Steve Altishin  10:27  
Yeah, I imagine leaving it to your personal representative has got some of the similar problems. You know, it seems to me that the problem isn't finding the will after you die, if you've given it to your PRs, finding it after the PR dies before you do. 

Kimberly Brown  10:44  
Exactly. If you no matter, you know, the risk of losing your will if you are not the one keeping track of it and making sure that the people who need to know where it's at can configure that out, you run the risk, PR moves, the PR takes the the wheel with them, when they move to Boston, they have a home safe, it's not as fireproof as it should be, it gets burned up, they die, they become incapacitated, all of those factors, you know, affect how your will, can get lost. And so it's I think it's really important that the person who wrote the will who has the will, and once that will follow through as the party who's responsible for keeping track of it and making sure the right people know where it's at or how to get it. 

Steve Altishin  11:26  
Yeah, yeah. Keeping track of it, does that it include, you recommend that that may include even some things other than your just, you know, estate planning document, your trust or your will or your POA. I mean, are there other things that you might want to consider keeping it in proximity with because they may be important once a probate is needed?

Kimberly Brown  11:50  
Right. I recommend that you keep things like insurance policies, and the beneficiary information around those insurance policies in your safe deposit box or with your will wherever you keep your wills, titles to your property. If you've got your your mortgage paid off, and they send you a deed, put that with your will stocks, bonds, investment accounts, bank account information, and your password and account numbers to feel like a lot of people online accounts anymore. And so you want to have that list and their passwords stored someplace. And I think that if you can keep all that information in the same place, you've given a great gift to whoever's responsible to act as your personal representative or executor to your stage. And so we want to keep important papers all together. So that the next step after you die to transfer the property is easy to start and easy to handle.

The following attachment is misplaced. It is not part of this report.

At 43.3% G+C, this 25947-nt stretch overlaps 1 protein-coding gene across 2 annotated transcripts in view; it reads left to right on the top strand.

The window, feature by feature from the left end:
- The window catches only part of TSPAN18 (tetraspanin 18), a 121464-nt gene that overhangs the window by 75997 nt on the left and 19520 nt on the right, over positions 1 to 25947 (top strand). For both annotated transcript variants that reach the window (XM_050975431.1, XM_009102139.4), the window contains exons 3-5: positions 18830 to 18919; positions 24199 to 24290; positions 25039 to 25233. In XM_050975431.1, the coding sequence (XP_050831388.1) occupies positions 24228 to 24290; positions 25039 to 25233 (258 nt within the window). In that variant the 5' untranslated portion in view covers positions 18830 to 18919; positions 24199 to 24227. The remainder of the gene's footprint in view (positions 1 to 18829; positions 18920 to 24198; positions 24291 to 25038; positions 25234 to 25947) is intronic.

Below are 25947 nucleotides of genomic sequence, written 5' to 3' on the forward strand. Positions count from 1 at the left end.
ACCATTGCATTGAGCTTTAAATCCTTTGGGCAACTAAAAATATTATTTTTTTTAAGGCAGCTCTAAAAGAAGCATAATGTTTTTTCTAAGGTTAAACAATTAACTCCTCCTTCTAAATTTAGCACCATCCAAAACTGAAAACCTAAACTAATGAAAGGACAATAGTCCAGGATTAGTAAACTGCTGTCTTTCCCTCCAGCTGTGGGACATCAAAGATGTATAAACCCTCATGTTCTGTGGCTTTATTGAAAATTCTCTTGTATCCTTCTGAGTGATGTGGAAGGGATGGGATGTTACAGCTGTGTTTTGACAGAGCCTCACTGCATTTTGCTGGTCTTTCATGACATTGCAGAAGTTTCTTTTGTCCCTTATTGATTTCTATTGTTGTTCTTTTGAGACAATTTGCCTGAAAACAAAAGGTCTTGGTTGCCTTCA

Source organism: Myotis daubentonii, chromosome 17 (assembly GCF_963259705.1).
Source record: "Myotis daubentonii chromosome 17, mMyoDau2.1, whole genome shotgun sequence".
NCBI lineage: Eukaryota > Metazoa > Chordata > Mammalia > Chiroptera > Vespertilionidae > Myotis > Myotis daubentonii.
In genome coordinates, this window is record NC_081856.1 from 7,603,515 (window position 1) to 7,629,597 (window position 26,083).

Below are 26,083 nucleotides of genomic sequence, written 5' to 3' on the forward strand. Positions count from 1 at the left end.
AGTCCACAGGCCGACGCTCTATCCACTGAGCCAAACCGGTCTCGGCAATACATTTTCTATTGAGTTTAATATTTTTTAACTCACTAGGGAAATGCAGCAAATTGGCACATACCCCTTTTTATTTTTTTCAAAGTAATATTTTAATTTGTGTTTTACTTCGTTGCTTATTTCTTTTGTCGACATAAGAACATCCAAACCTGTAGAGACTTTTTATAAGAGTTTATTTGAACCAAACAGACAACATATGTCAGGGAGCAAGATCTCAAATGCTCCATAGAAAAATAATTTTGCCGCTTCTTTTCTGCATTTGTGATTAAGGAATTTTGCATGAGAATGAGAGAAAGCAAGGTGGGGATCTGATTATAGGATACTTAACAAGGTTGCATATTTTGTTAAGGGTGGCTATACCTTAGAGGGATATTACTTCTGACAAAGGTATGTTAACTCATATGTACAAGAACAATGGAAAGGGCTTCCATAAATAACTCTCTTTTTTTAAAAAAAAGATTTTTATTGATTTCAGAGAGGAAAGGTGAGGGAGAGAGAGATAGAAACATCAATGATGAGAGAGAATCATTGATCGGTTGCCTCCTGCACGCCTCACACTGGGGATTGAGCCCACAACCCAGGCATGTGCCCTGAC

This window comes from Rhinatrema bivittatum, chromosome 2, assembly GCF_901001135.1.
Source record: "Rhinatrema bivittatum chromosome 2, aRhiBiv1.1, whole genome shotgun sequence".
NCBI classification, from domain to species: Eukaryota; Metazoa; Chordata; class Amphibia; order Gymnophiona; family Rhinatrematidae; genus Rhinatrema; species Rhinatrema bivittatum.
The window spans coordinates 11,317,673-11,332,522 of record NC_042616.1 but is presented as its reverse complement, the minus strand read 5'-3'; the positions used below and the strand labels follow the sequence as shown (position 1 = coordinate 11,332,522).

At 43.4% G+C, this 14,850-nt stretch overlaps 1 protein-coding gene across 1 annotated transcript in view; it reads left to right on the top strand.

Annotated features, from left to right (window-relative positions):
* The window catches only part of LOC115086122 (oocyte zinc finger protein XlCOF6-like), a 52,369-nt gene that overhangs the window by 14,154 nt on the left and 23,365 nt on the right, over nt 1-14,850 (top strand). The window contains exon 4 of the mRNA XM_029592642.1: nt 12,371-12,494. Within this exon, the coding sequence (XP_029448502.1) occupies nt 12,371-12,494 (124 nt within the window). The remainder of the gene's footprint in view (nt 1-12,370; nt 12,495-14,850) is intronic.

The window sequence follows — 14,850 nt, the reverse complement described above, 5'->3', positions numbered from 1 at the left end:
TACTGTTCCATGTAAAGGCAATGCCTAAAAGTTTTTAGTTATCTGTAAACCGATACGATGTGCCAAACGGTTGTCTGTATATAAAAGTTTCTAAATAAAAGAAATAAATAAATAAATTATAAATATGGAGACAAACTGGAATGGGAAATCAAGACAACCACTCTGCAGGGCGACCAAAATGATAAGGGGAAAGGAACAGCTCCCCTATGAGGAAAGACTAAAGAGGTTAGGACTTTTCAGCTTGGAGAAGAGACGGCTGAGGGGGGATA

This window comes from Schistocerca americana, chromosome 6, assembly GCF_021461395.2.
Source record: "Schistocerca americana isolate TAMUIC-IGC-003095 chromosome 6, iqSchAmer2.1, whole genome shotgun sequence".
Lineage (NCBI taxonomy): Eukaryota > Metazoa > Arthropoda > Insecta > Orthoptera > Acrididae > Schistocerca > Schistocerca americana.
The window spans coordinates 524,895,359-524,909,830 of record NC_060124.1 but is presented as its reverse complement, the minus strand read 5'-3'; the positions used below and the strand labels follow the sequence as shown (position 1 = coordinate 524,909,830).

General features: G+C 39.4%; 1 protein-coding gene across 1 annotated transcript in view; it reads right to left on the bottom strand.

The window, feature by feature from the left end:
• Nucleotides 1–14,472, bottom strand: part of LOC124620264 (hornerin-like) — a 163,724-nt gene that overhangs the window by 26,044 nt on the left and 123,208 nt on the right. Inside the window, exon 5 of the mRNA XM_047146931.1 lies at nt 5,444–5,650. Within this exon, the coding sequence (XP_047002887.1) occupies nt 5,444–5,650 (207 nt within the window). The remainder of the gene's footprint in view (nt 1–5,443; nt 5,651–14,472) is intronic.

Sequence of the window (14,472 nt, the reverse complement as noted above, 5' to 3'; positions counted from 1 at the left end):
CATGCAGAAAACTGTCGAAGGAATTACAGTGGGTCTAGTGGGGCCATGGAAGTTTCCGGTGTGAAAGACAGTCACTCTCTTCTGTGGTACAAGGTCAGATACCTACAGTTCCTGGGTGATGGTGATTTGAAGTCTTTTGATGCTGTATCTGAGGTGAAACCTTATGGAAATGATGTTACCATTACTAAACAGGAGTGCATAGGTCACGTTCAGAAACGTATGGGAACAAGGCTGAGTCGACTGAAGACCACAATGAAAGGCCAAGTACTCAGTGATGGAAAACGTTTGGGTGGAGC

Steve Altishin  12:39  
Yeah, that makes sense. Thank you very much. This was again a great talk about what to do with your important estate stuff. And because I know of cases where they got lost, they were never found. In some cases there was a copy and lots of rigmarole lots of legal more costs, they get probated. Some they don't have anything. And then it just, you know, up to people testifying or the state saying, hey, it just goes by intestate. So, it's important stuff to keep aware of, isn't it?

Kimberly Brown  13:14  
Yeah, it is. I mean, this morning, I got a call from somebody whose dad died in 2010. The estate has been open and closed, you know, 1310 years ago, maybe it was along a state. And they found four pieces of property that were in the name of the business that the parent used to own. And they found out about it three months ago. 

Steve Altishin  13:36  
Yeah, yeah. Keep it together.

Kimberly Brown  13:42  
That's my job to keep myself together.

Steve Altishin  13:45  
There you go. So thank you, again, Kimberly, for sitting down and talking about storing your estate planning documents once they've been signed. So thanks. 

Kimberly Brown  13:54  
You're welcome. 

Steve Altishin  13:55  
And thank you, everyone for joining us. Anyone with further questions, feel free to contact our firm, we'll get you hooked up with an attorney who can help you. So stay safe, stay happy and be well.

This has been Modern Family Matters, a legal podcast focusing on providing real answers and direction for individuals and families. Our podcast is sponsored by Pacific Cascade Legal, serving families in Oregon and Washington. If you are in need of legal counsel or have additional questions about a family law matter important to you, please visit our websites at or You can also call our headquarters at (503) 227-0200 to schedule a case evaluation with one of our seasoned attorneys. Modern Family Matters, advocating for your better tomorrow and offering legal solutions important to the modern family.